Tim Brakke and Scott Huso are transitioning more of their northeast North Dakota Ridgeline Farm to no-till. (see “North country no-till”) They have a unique way of converting fields to no-till.
They don’t plant soybeans into corn or wheat stubble the first year, as is often done because soybeans tolerate high levels of crop residue on the soil surface
They start with corn — which really doesn’t like residue.
And they don’t just give no-till a one-year try to see if it will work on a field. Instead, they make a six-year commitment.
Here’s how they go about it:
• In the fall they prepare a wheat, pinto bean or soybean field for corn by chisel plowing, field cultivating, applying fertilizer and incorporating fertilizer. After that fall, they won’t do any major tillage on that field again — ever.
• They plant corn into the tilled-black field with a Case IH 1250 double-disk planter. Corn will do well because seedlings grow quickly on the bare soil created by tillage. Corn also has deep roots, which can break up some of the compaction caused by tillage.
• Following corn the next year, they seed soybeans. They use a John Deere 1890 single-disk drill and seed directly into the standing cornstalks.
• The year after soybeans, they seed wheat.
• After wheat, they rotate to soybeans or pinto beans. They don’t do tillage in the fall. Soybeans leave very little residue on the soil surface. Pinto beans leave almost no residue.
• The next year, they plant corn again and start the rotation over.
Strip tillage, cover crops
Brakke and Huso bought a strip-tillage machine last year and are experimenting with it to set up fields for row crops. Their aim is to get fertilizer placed below the row and still have the benefits of no-till between the rows.
They also are experimenting with cover crops. They planted cover crops on 300 acres last year and 900 acres this year. They are trying to accomplish three things with cover crops:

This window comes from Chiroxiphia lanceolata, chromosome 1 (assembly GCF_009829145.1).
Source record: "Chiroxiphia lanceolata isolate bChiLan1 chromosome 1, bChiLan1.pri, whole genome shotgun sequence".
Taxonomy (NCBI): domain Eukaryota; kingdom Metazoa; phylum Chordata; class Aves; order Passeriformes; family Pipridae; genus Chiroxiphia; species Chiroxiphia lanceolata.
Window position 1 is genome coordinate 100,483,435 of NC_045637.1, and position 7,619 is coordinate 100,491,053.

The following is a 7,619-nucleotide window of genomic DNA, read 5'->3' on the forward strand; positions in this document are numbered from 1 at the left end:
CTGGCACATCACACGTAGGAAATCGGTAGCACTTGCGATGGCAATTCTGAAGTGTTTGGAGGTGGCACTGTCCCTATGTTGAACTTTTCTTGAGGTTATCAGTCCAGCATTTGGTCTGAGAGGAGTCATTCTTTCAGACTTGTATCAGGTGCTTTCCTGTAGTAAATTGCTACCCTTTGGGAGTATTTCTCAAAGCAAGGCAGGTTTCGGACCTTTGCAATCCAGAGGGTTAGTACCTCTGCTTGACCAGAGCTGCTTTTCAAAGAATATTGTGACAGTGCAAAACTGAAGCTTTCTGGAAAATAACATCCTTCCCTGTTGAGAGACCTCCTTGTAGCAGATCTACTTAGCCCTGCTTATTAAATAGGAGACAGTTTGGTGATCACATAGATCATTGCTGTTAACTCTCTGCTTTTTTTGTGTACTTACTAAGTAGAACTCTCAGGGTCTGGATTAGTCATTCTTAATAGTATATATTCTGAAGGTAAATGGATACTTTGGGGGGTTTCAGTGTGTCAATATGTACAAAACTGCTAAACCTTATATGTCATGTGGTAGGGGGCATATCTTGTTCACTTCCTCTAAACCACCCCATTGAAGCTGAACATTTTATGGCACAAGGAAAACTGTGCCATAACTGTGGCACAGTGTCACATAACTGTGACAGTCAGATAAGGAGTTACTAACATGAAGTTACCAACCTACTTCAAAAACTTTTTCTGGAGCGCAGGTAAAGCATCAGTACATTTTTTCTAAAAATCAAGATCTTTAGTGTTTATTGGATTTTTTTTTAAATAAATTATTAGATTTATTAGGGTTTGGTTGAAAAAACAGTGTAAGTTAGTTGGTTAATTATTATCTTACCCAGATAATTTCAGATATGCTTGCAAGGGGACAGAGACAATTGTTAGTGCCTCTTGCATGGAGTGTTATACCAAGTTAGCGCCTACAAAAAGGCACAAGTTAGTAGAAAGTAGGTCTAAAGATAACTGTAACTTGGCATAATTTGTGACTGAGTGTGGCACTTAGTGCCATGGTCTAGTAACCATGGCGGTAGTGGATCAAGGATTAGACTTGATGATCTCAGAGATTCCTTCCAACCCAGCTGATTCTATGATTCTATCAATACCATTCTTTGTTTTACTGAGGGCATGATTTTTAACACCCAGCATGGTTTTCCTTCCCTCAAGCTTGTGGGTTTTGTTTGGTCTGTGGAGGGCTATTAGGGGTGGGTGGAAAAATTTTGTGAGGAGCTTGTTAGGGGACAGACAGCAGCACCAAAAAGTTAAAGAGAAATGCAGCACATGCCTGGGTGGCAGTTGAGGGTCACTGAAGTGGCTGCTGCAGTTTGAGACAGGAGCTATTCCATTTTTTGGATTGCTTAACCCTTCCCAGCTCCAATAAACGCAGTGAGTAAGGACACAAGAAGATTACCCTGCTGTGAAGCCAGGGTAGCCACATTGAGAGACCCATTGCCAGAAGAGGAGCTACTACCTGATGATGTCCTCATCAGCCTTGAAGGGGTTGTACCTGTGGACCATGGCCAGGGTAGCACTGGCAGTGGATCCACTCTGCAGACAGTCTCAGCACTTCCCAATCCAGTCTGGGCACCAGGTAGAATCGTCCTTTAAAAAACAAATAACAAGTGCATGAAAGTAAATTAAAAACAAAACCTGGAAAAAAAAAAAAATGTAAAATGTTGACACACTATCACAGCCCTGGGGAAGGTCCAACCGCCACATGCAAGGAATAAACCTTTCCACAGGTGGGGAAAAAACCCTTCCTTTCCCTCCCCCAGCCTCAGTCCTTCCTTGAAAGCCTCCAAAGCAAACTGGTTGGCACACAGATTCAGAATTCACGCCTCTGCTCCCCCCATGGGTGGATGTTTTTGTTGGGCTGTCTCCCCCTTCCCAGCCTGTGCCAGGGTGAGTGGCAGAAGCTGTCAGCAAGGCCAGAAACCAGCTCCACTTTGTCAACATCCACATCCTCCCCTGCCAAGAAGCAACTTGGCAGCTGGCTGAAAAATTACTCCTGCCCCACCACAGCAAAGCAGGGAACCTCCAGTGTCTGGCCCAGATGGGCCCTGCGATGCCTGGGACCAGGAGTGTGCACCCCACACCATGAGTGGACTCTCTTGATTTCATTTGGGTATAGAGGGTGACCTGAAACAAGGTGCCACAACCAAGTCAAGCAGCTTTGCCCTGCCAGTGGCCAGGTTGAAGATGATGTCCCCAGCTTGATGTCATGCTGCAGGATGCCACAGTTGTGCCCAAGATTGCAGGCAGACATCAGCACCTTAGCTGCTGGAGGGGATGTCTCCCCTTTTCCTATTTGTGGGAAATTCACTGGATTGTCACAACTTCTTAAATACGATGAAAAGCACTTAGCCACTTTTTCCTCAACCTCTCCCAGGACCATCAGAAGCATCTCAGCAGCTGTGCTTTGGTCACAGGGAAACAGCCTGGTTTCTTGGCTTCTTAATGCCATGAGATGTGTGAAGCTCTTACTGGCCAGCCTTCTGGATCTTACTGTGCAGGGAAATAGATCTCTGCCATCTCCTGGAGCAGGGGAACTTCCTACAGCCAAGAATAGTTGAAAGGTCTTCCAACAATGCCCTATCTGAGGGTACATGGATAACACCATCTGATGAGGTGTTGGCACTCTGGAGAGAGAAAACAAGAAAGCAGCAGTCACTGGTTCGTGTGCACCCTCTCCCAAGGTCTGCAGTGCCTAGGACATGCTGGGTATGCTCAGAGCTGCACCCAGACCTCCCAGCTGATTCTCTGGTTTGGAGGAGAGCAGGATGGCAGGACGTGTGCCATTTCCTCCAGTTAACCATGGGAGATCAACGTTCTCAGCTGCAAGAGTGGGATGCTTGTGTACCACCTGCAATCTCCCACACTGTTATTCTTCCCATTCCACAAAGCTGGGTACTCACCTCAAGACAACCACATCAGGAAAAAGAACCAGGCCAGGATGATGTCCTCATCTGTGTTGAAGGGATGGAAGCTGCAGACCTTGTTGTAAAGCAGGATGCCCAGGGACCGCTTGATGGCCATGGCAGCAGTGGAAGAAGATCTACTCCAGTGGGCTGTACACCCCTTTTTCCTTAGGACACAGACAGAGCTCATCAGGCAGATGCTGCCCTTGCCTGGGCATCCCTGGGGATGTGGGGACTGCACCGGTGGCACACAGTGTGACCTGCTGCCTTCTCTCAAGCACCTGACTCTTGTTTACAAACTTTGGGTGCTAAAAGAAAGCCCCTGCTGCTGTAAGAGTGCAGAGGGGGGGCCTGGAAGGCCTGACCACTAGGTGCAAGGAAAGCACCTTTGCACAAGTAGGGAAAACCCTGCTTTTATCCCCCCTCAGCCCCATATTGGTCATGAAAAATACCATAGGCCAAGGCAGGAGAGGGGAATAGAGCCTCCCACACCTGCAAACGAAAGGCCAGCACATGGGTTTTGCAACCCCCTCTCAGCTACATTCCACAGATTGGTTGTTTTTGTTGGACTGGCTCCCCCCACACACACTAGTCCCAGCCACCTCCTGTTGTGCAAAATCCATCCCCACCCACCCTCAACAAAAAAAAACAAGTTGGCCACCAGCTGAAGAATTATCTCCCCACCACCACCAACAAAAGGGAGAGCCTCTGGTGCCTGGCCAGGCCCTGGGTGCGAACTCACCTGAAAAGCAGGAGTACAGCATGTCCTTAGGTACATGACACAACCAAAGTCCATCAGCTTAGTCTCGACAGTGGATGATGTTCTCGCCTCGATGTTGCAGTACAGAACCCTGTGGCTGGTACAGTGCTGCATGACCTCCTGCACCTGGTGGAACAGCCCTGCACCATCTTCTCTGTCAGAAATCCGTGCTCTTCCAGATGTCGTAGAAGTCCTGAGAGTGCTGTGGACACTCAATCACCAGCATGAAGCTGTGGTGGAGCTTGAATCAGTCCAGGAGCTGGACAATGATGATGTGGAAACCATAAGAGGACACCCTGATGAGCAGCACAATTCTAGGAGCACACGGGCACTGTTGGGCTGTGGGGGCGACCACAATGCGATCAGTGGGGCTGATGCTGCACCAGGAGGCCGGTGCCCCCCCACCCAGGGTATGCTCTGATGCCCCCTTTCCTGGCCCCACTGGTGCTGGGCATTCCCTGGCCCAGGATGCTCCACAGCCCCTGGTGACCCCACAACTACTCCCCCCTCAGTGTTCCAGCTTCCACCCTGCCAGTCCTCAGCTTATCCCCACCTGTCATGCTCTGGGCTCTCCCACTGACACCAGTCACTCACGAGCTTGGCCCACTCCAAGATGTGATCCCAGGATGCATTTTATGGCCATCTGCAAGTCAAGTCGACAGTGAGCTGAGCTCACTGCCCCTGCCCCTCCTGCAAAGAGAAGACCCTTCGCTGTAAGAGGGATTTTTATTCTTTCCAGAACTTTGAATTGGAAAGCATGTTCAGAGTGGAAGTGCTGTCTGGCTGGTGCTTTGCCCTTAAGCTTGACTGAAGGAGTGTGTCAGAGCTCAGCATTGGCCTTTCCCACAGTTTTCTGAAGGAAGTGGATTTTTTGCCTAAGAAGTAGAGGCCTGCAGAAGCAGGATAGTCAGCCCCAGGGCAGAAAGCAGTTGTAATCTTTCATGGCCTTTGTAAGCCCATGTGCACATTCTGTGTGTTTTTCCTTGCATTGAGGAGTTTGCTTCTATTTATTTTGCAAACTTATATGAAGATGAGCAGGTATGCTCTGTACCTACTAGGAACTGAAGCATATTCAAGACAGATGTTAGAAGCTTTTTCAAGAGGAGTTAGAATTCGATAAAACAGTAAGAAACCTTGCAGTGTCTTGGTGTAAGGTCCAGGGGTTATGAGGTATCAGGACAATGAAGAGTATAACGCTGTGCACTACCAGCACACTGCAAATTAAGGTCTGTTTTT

• have living roots in the soil longer to help feed soil microbes
• break up any compaction in the top 10 inches of the soil profile
• reduce the amount of wheat residue that remains on the soil surface in the spring
Too much wheat residue is currently their biggest challenge with no-till. They have so much wheat residue on the soil surface each spring that hair pinning occurs at a high rate when trying to plant soybeans into damp wheat stubble. They sometimes have to wait for the dew to evaporate from the residue before they can start planting. They added trash whippers to one of their drills to clear residue from the rows, which has helped, but it is not enough alone.
Cover crops may help reduce residue levels because they increase the number of weeks in the fall and the following spring that live roots are in the soil. That increases the amount of food available for soil microbes to eat. With more food available, the soil microbe population grows. Soil microbes also eat residue on the soil surface. The more microbes there are, the more residue is consumed.
“It doesn’t seem logical — add more residue in the form of cover crops to reduce residue — but some no-tillers say that the residue just seems to melt away when they add cover crops,” Huso says.
An increase in the biological activity and faster cycling of residue may make it possible to cut back on the amount of fertilizer they apply without reducing yield potential.
“We think we can get more nutrients from the soil, which would save us some money,” Huso says.
Tillage in no-till
Huso and Brakke aren’t no-till purists, though. They will use shallow vertical tillage if they need to dry out all or parts of fields to get them planted on time. Huso calls it “rescue tillage.” They have been using Salford vertical-tillage implements. They do as little “Salfording” as possible because even shallow tillage compacts the soil. Huso took a penetrometer out in field last year and compared vertically tilled and no-tilled areas. “I could feel the difference,” he says.
No-till’s long-term benefits at Ridgeline Farm are clear. There are “big time” differences in soil structure, compaction, erosion, water infiltration rates and water-holding capacity between no-till and conventional-till fields, Huso says.
After a 1-inch rain they can get a sprayer back in a no-till field a day or two sooner than they can a minimum-till field.
If the weather turns dry and hot in mid or late summer, their no-tilled fields will usually yield more than their conventional-tilled fields.
But to get to the long-term benefits, no-till has to be profitable in the short term, Huso says. They have to be able to plant on time, spend the same or less on inputs as with conventional tillage and produce yields equal to or better than conventional tillage.
“We’ll keep converting more acres to no-till until we don’t see that it is more profitable,” Huso says, “and we will keep trying to figure out to how to make no-till work even better.”